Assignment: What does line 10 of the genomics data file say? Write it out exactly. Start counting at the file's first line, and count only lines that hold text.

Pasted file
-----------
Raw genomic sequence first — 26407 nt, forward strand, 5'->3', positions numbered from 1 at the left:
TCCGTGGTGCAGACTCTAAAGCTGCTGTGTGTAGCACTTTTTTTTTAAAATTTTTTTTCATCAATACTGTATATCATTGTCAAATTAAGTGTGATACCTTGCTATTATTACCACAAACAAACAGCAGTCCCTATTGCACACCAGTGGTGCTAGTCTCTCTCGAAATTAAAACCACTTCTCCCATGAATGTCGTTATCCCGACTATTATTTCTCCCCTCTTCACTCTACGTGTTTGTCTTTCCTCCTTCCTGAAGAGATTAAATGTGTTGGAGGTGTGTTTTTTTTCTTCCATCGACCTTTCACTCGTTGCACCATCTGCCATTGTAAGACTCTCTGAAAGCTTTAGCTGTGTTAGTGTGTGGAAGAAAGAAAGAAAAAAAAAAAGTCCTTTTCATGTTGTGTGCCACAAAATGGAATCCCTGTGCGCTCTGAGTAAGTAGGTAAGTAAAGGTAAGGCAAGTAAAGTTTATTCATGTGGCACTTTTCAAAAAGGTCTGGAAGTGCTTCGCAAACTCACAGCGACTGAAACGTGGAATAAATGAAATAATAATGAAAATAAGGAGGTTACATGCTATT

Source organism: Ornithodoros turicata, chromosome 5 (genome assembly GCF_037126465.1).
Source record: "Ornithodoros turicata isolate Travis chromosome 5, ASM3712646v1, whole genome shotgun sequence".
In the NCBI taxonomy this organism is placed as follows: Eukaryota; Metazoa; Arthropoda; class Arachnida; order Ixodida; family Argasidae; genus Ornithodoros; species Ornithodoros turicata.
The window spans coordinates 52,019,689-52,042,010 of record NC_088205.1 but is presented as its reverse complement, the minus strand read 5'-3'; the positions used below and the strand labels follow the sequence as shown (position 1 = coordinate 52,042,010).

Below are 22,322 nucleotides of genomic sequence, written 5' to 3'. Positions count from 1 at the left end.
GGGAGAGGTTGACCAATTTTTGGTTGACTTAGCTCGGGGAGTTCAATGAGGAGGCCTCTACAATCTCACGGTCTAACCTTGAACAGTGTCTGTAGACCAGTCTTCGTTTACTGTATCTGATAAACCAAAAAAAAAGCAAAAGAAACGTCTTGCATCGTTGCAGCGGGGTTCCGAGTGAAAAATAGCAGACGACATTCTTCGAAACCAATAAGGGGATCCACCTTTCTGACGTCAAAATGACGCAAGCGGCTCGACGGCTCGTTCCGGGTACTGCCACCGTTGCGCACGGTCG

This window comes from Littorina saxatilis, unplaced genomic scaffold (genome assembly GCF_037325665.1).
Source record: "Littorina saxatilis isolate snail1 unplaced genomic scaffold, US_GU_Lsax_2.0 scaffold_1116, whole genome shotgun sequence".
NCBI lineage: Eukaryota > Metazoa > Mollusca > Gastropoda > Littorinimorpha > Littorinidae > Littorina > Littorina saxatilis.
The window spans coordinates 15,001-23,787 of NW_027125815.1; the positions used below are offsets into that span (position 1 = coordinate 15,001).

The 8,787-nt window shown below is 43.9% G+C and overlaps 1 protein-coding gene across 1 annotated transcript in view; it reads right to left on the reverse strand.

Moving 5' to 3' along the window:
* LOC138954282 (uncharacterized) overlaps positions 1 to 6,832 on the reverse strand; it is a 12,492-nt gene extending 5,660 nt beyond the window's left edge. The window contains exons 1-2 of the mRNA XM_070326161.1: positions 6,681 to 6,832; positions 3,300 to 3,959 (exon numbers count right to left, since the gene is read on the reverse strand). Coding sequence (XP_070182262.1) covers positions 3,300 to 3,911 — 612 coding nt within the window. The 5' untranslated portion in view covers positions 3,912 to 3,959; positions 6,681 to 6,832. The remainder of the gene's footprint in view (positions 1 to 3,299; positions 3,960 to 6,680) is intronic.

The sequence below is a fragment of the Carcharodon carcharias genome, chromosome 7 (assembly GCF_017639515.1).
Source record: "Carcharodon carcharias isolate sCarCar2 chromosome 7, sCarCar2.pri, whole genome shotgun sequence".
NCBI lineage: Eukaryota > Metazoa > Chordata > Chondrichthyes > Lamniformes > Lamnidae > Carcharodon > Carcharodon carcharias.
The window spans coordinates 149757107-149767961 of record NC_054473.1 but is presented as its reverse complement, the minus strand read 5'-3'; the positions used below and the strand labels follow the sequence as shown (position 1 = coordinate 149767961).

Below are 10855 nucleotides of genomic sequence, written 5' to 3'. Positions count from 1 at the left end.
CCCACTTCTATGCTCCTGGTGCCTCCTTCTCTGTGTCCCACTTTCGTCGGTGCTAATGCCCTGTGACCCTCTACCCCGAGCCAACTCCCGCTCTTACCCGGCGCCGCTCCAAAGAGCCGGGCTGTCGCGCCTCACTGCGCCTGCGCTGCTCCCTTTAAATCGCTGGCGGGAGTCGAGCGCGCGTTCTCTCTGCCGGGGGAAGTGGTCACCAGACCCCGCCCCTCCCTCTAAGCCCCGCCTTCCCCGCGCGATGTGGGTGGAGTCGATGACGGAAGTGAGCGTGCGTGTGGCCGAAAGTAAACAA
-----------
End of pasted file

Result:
Source record: "Littorina saxatilis isolate snail1 unplaced genomic scaffold, US_GU_Lsax_2.0 scaffold_1116, whole genome shotgun sequence".